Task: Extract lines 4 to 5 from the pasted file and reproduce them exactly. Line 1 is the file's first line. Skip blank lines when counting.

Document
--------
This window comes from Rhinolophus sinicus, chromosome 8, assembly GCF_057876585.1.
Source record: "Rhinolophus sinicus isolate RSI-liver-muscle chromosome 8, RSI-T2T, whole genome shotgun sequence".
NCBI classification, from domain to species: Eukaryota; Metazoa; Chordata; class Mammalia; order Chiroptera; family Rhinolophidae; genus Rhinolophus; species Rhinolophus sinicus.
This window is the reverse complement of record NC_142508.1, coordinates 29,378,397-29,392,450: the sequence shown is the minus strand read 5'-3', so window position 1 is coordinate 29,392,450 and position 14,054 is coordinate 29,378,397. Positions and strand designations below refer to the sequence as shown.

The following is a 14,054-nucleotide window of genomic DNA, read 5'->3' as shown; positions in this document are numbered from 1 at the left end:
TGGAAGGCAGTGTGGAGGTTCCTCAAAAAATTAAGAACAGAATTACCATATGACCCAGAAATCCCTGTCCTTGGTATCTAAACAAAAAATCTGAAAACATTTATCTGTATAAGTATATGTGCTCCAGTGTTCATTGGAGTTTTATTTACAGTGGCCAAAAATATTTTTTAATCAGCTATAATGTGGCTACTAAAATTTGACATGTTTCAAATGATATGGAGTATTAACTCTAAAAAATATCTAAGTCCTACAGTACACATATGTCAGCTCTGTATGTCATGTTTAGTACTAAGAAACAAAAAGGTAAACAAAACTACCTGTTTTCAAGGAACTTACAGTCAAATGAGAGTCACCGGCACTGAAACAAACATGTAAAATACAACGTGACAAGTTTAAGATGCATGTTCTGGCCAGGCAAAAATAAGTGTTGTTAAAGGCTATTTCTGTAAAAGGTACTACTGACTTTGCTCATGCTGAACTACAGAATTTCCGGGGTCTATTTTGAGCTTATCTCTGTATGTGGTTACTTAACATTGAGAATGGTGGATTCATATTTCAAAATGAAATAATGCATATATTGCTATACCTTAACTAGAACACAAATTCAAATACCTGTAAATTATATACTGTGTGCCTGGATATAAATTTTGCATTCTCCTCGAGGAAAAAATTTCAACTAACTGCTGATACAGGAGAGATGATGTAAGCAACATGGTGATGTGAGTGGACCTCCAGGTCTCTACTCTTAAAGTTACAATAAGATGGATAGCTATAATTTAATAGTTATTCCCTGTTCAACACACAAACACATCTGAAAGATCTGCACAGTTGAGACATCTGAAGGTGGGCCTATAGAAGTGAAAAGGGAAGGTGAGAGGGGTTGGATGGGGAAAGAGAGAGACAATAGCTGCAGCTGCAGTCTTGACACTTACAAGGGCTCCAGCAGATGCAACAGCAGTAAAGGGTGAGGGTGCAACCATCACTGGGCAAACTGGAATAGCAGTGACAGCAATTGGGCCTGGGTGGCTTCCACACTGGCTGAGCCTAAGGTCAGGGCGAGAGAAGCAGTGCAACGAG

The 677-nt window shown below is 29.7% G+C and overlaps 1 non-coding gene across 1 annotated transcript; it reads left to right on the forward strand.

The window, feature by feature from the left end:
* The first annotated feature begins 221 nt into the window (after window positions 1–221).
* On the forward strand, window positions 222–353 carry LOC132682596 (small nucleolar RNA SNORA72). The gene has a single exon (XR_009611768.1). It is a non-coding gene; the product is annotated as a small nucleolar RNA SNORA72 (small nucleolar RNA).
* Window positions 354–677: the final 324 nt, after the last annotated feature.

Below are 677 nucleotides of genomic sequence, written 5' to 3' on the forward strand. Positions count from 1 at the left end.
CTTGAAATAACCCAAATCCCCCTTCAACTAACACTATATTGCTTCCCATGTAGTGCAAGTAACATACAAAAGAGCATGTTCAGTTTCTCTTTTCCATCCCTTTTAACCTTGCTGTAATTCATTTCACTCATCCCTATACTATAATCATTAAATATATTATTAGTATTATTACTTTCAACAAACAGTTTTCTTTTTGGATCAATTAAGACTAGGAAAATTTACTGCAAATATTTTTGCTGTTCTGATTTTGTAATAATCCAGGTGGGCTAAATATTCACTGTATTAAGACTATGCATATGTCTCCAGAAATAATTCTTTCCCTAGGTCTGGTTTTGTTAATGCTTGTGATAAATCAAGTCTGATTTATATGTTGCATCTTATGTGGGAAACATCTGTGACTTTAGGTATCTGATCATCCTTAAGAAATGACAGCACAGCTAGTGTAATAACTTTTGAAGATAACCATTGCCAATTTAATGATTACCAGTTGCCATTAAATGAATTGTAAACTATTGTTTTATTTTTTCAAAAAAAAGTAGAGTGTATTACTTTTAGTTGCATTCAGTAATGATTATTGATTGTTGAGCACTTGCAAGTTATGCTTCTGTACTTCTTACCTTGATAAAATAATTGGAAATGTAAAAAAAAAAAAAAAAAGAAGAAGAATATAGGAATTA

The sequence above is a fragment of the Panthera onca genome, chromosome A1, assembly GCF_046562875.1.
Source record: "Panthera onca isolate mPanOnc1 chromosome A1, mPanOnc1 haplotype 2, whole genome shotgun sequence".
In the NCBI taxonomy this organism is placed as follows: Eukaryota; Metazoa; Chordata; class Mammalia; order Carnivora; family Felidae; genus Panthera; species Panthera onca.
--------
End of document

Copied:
This window is the reverse complement of record NC_142508.1, coordinates 29,378,397-29,392,450: the sequence shown is the minus strand read 5'-3', so window position 1 is coordinate 29,392,450 and position 14,054 is coordinate 29,378,397. Positions and strand designations below refer to the sequence as shown.

The following is a 14,054-nucleotide window of genomic DNA, read 5'->3' as shown; positions in this document are numbered from 1 at the left end: